Now that Suicide Squad is in theaters, Empire was able to talk to director David Ayer about spoilers. He talked about some alternate cuts of the movie, Batman and the Joker’s relationship, the Joker’s screen time and more.
Check out some highlights from Empire’s chat with Ayer below.
The original script started in Belle Reve
“The very first script started in Belle Reve and told the backstories of everybody in these sort of flashback montages. The original conception is that there would be these memory bursts as they sat in their cells recalling their previous lives and also get the audience up to speed about who they are and how they ended up there. The first impulse was always to do a montage in the first act, but you chase different things.”
There’s no R-rated cut
“You could easily make this R-rated by having two F-bombs or someone smoke a cigarette. But that’s not what I think people mean when they ask for an R-rated version, so it was always meant to be a PG-13. It’s a decision you make before you turn the cameras on.”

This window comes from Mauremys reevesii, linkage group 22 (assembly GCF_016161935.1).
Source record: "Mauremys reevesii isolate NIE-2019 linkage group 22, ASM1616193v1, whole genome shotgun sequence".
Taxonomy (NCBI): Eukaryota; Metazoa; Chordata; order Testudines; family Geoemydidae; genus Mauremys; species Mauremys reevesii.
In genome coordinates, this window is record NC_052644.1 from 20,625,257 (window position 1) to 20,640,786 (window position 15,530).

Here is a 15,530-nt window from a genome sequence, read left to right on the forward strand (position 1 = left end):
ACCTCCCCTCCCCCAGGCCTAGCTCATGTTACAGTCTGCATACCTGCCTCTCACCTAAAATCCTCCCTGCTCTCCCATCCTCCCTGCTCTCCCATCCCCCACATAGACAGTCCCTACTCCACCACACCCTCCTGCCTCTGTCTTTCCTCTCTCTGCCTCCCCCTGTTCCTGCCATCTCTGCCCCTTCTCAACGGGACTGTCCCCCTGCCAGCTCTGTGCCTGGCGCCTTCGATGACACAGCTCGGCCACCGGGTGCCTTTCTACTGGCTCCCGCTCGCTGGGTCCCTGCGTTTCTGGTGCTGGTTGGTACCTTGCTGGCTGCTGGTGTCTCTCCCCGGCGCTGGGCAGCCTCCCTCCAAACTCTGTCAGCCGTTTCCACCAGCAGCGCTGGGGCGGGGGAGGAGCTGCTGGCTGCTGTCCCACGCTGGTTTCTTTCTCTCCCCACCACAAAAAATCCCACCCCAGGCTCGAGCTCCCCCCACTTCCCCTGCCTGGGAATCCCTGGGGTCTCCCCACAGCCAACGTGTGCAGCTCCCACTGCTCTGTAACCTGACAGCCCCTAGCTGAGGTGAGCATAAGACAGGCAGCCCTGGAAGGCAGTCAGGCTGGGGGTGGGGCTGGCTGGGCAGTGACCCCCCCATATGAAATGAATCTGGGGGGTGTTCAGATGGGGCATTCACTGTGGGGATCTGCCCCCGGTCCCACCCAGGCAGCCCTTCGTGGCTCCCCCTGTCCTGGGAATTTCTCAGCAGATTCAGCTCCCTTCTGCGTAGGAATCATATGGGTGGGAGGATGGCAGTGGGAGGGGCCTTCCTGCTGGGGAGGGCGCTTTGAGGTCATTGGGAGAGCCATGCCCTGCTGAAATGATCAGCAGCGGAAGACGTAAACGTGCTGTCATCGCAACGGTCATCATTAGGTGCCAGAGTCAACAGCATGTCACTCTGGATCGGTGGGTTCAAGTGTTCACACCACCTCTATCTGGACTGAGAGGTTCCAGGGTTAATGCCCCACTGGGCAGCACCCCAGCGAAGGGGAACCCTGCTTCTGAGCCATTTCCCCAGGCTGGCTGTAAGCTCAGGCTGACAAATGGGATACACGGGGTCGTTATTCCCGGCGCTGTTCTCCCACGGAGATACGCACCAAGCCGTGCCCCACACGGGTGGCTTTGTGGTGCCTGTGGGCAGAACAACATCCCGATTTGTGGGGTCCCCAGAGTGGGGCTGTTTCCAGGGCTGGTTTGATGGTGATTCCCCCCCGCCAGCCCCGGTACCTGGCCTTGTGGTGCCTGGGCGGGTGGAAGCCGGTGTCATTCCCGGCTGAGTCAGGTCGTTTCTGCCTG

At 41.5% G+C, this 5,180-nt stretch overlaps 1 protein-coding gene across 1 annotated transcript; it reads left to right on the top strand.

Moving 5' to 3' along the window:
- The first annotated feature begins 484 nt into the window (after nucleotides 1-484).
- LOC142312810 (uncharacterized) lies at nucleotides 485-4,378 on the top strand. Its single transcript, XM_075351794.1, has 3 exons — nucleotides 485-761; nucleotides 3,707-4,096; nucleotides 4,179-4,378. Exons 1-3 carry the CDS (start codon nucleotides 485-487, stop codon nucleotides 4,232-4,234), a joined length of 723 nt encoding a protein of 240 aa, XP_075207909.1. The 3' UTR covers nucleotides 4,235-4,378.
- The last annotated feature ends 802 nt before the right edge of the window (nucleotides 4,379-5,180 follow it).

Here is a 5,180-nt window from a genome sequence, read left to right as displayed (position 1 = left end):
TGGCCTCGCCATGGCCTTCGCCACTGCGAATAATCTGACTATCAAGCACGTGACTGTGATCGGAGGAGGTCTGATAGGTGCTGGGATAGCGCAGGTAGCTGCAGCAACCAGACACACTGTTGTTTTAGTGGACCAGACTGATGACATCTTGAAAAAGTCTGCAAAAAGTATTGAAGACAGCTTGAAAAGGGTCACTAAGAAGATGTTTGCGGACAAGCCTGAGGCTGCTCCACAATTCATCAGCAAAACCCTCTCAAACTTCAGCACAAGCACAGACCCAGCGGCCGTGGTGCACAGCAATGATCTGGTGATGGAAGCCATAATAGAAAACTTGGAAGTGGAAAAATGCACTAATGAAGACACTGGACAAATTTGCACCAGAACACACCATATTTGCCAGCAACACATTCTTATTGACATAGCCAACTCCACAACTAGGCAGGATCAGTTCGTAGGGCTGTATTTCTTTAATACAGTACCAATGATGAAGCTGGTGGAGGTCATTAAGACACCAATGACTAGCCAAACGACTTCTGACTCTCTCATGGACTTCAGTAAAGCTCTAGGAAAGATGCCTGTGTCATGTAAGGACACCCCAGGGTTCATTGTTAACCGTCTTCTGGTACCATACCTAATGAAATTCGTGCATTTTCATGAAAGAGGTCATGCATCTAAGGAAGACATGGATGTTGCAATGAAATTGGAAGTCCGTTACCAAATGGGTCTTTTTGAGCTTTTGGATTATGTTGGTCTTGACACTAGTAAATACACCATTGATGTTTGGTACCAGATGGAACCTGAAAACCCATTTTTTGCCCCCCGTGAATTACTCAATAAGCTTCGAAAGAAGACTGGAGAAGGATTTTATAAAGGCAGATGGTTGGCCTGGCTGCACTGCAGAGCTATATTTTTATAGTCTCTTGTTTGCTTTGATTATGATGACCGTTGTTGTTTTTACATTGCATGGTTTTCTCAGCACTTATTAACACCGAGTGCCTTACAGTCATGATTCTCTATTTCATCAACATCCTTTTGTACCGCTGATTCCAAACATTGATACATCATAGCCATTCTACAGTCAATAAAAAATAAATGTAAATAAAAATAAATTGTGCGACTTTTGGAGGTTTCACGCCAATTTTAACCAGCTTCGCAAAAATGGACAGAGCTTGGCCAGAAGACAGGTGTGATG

The Joker owes his ‘damaged’ tattoo to the Boy Wonder
“This is sort of my personal thing and maybe less about a larger connection. But Joker killed Robin and Batman basically smashes his teeth out and locks him up in Arkham Asylum. It’s in the asylum where Joker would have done the ‘damaged’ tattoo as a message to Batman saying, ‘You’ve damaged me. I was so beautiful before and now you’ve destroyed my face.’ That’s where the grill comes from.”
The version you see in cinemas is the ‘dossier’ version
“There’s a linear version we did where it opens up with June in the cave and tells the story in sequence with the arrests and Batman, and then we go to Belle Reve. Honestly, there may be six or seven different versions of the film. In that version, [test] audiences were left with a lot of questions and a little disoriented as to who to watch and why. So we came up with what we call the ‘dossier’ version which has Amanda presenting the backstories and origins of the various members.”
Don’t call Jared Leto’s performance a cameo
“I think there was an expectation of what the film should have been. People really wanted more Joker and wanted him to be an A-plot component. And it’s funny how the critics call it a cameo but he has some fantastic sequences that are really important for the film. He really influences the journey quite a bit.”
Head on over to Empire to read their full interview with Suicide Squad director David Ayer, where he talks about 12 other interesting topics.